Lange knew New Zealand didn’t have the luxury of leaving the rest of the world to their nuclear toys; the tragedy of his premiership is that he did anyway. We have to learn from his mistake.

But to be honest, even if New Zealand did substantially reduce our CO2-equivalent emissions the global impact would be minimal. We contribute approximately 0.1 percent of the world’s emissions. It is essential that New Zealand reduce its emissions in order to forge a viable path for the rest of the developed world, but if they don’t follow we’re stuffed.

This was the same problem Lange faced. New Zealand refused to admit American ships, declared itself a nuclear-free zone and passed non-binding resolutions in the United Nations. None of it had any impact on the nuclear machinations of the world’s superpowers. So how does a small Pacific country at the bottom of the world make a difference?

Until now, New Zealand has tried to do it through international treaties. In the nuclear sphere this includes agreements like the Nuclear Non-Proliferation Treaty or the Comprehensive Nuclear Test Ban Treaty, neither of which have actually stopped nuclear proliferation or are particularly comprehensive. In the environmental sphere, New Zealand has supported the Kyoto Protocol and the Paris Agreement, which sought to bring every country together to agree on binding (Kyoto) or aspirational (Paris) emissions targets. Kyoto collapsed because developed states saw no advantage for themselves, and Paris is a nicety which has done little to restrain countries’ emissions. These international treaties failed because there is no tangible incentive for countries to follow them; we rely on countries acting in their own long-term interests, when their leaders almost always want to pursue their short-term advantage.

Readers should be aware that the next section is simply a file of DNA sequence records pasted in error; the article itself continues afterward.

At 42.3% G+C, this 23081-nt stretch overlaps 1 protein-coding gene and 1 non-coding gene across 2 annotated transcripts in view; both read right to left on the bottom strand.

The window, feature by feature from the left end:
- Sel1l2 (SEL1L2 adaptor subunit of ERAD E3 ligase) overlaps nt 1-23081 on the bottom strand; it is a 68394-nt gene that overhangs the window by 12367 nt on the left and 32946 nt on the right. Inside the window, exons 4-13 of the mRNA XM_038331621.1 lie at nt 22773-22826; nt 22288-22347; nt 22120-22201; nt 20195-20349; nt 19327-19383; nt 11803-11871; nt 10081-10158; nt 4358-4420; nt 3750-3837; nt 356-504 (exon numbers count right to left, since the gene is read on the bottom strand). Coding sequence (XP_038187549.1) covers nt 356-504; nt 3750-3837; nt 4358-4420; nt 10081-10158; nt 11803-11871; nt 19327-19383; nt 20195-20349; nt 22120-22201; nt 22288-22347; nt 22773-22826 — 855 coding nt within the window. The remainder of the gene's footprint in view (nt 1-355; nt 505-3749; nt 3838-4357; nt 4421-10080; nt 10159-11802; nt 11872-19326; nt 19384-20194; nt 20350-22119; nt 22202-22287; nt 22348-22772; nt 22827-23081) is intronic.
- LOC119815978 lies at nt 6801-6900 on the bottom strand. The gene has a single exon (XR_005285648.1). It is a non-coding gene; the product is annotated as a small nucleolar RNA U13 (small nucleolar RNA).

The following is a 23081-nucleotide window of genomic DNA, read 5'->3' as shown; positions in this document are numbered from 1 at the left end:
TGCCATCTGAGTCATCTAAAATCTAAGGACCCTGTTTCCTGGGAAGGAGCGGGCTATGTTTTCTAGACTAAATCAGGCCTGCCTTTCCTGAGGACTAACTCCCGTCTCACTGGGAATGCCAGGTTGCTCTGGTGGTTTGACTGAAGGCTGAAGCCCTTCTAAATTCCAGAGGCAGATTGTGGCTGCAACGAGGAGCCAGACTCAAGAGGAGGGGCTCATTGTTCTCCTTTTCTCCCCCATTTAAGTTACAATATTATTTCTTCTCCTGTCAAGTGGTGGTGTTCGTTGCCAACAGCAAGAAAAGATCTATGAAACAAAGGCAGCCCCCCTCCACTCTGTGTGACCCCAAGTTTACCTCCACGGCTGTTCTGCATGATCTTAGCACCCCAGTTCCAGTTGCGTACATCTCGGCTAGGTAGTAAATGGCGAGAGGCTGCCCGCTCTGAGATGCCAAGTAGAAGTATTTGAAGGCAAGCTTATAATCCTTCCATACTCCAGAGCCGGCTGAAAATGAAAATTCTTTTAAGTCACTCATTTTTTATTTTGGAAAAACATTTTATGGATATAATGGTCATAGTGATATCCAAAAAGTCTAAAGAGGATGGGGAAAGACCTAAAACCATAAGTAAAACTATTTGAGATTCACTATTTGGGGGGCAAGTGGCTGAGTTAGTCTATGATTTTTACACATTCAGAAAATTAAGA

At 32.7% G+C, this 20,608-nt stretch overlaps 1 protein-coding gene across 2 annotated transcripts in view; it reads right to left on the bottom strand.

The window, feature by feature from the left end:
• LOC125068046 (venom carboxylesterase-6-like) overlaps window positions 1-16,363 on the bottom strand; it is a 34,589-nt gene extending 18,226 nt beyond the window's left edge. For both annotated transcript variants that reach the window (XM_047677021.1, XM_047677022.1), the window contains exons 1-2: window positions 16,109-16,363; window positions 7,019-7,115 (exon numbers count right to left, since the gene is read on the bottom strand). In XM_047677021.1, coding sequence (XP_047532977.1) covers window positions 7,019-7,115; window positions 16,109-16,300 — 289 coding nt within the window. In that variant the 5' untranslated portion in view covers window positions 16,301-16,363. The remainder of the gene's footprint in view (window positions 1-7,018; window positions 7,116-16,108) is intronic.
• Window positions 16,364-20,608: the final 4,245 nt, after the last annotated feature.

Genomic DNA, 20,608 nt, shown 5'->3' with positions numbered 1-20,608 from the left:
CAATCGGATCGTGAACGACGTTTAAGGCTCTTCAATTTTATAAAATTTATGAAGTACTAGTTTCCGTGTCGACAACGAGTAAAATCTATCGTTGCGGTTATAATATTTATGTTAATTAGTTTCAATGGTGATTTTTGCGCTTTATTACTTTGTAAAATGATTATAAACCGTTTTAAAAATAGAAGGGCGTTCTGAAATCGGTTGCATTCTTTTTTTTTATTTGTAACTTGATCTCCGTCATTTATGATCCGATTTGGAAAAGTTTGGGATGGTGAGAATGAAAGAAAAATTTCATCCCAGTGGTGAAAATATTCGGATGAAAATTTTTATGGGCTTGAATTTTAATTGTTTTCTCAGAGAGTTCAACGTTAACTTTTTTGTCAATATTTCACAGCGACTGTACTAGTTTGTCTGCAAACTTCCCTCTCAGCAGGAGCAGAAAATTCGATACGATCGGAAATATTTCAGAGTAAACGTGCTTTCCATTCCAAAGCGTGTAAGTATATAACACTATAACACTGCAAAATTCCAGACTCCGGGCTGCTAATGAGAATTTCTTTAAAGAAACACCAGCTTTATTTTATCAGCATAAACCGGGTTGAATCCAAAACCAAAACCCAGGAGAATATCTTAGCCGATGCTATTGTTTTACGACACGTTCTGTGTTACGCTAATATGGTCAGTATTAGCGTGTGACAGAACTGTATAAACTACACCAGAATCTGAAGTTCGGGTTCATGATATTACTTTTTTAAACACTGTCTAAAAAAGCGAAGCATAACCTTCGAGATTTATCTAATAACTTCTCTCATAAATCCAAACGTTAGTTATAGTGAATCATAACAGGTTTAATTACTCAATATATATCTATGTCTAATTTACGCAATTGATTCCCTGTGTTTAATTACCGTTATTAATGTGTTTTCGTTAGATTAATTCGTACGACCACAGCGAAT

The conventional approach has failed. For Ardern to truly tackle her “nuclear-free moment”, and for New Zealand to actually make the world a safer place, we have to change our strategy.

If international treaties keep failing because there’s no short-term advantage in respecting them, we need to create treaties that provide immediate positive incentives. This is the approach taken by the ‘Climate Clubs’ of William Nordhaus, Nobel laureate in economics. Instead of trying to get every country to agree to strict emissions reductions, Nordhaus recommends that a smaller number of ambitious countries agree to jointly reduce their emissions by setting a shared price on carbon. This ‘Club’ would then impose tariffs on countries outside the group.